202021 May 2020. Following my “giant” (virus) dreams!
I am very happy to announce that I have recently moved to Vienna (Austria) and started a new Postdoc at the Centre for Microbiology and Environmental Systems Science at the University of Vienna! Here, I started working on a project to study the evolutionary relationships between giant viruses and their hosts. I am extremely excited to work in this project as the recently discovered giant viruses question all we know about viruses. They have larger than usual genome sizes, larger than usual particle sizes, and many of the giant virus genomes encode translation-related genes. How cool is that! Beside all these weird features, for many of the giant viruses we do not know precisely which hosts they infect in nature. By using experimental and computational approaches to study these giant viruses, I will contribute to a better understanding of factors determining host range and the evolutionary processes shaping giant virus genomes.
The University of Vienna has been great to hire me in the middle of the COVID-19 pandemic! On the grounds, I have started working in home office. This might not be the ideal situation to start a new project in a new research group. But so far, I have been able to manage well. Despite the major impact on society, the pandemic has shown us that some jobs (e.g. many twitter jobs) can be effectively done in home office (especially when no kids are present at home). For many (lucky) scientists, home-office came down to data analysis, article writing and grant writing. For me it came down to project planning, data analysis, and finishing up articles from old projects. This has already led to the acceptance of two articles:
- One was part of the master project of Fanni Borvető (now a PhD student), where she computationally examined the genomic impact of a recombination event between distantly related papillomaviruses: Fanni Borvető et al. 2020.
- The other was part of a collaboration, for which Dr. Maria Guadalupe Flores-Miramontes (back then a PhD student) visited us in Montpellier for a duration of six months. During this time, we have helped María Guadalupe setting up a personalised pipeline for papillomavirus screening in mass sequencing data: Flores-Miramontes MG, et al. 2020.
Moreover, my previous supervisor (Ignacio G. Bravo) and I have submitted another article where we describe a phylogenetic dating study to analyse evolutionary events that occurred during PV evolution, as well as to estimate speciation and evolutionary rates. As you can see, this was quite a productive lockdown, but I hope we can get back to normal life soon!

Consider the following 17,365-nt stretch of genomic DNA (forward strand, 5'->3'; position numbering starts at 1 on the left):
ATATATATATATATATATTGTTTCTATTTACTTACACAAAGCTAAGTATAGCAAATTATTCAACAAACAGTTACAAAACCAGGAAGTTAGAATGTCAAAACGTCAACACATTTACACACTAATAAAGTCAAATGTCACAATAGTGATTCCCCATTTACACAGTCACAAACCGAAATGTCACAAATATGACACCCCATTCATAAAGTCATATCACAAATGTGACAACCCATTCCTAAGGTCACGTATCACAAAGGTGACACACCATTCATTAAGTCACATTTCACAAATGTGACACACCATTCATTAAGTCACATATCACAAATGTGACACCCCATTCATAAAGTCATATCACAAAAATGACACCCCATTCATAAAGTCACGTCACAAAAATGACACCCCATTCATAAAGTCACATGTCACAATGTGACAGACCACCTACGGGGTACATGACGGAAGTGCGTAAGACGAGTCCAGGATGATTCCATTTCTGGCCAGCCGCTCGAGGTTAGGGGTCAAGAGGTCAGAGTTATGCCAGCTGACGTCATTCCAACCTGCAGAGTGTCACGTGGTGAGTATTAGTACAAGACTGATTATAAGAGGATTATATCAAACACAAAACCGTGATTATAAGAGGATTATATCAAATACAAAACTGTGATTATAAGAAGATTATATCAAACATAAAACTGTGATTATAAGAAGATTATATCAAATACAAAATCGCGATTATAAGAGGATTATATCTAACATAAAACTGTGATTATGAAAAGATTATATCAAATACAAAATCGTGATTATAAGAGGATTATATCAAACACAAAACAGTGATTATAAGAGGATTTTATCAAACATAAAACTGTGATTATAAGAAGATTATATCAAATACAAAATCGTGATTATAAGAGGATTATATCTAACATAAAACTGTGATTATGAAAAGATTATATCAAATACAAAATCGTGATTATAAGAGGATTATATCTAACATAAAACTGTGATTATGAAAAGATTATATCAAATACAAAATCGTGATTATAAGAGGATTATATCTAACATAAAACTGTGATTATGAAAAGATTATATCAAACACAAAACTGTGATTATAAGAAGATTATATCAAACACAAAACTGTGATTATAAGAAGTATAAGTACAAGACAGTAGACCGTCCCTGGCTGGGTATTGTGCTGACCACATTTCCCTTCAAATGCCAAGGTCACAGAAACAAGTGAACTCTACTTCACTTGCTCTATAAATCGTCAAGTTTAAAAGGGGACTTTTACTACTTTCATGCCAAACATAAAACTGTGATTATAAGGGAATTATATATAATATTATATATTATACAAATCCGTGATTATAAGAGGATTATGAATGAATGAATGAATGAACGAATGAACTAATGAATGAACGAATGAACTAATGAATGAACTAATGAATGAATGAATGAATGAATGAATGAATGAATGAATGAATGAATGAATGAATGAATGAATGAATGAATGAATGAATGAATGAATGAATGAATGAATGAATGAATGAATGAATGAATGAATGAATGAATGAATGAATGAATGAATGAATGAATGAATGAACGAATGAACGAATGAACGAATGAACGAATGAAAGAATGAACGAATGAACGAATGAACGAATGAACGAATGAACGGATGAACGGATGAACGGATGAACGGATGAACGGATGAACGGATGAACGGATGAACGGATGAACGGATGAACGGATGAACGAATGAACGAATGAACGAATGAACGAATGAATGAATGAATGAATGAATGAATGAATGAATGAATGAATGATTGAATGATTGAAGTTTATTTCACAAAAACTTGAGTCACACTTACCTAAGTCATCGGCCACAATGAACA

6 January 2020. First review paper out!
With a little bit of a delay, I am happy to announce that at the end of 2019 Mark Zwart and I published a review paper "On the stability of sequences inserted into viral genomes". Although Mark is more experienced, for me this is my first review paper!
In this review, we consider the stability of inserted sequences and the dynamics of their removal from virus genomes from an evolutionary perspective. First, we provide an overview of empirical results which shed light on insert-sequence stability for viruses, based on the Baltimore classification. Second, we present some conceptual considerations pertaining to sequence stability, identifying important parameters for understanding and potentially predicting stability. We identify theory and experiments that point toward viable strategies for mitigating the rapid loss of inserted genes, and point out key questions that should be addressed in future research. We argue that virus genome organization has a large impact on the stability of inserted sequences, whilst stability is a complex trait that can depend on environmental conditions.
1 January 2020. Happy New Year!
First of all I want to wish everyone all the best for 2020! My wish for this year is to all work together and get a step closer to combat one of the many problems we have in the world: climate change. It seems that most of us need to be directly affected by the consequences of climate change until we believe it actually exists (for example the bushfires in Australia that are currently happening). In most cases an a posteriori realization is too late! Small gestures, like changing your diet, changing your travel behavior, buy less clothes and banning single use (or all) plastics at your home are a good start. Please see the following links with examples on how you can act on climate change:
Article in BBC Future
YouTube video from ClimateAdam
YouTube video from Greta Thunberg and George Monbiot
201930 July 2019. Back from the SMBE2019 conference: cool science and de novo friends
This year the SMBE conference took place in Manchester (England). I travelled along with a PhD student from my lab, Fanni Borvető (seen in the top picture next to me having dinner with some people we met at the conference). Even before the start of the conference, I already met a fellow scientist while attending the Manchester walking tour (Neal; on the right in the small picture). From this point on, networking did not stop and during and after conference hours I met a lot of great people and made a lot of de novo friends. My contribution to the conference was a presentation of our recent published work on genome plasticity in papillomaviruses and de novo emergence of E5 oncogenes (10.1093/gbe/evz095). As I am new on the topic, I was very glad that the organisers of the session "Origins, Evolution and Function of Novel Genes" made plans to have dinner with the people that participated in it. Also, I had the opportunity to take part in the SMBE mentor/mentee program. I mentored Axel Guzmán Solís from the LIIGH-UNAM (México), who was awarded an SMBE undergraduate travel award (Axel; on my right in the small picture). All and all, another great SMBE conference, until the next one!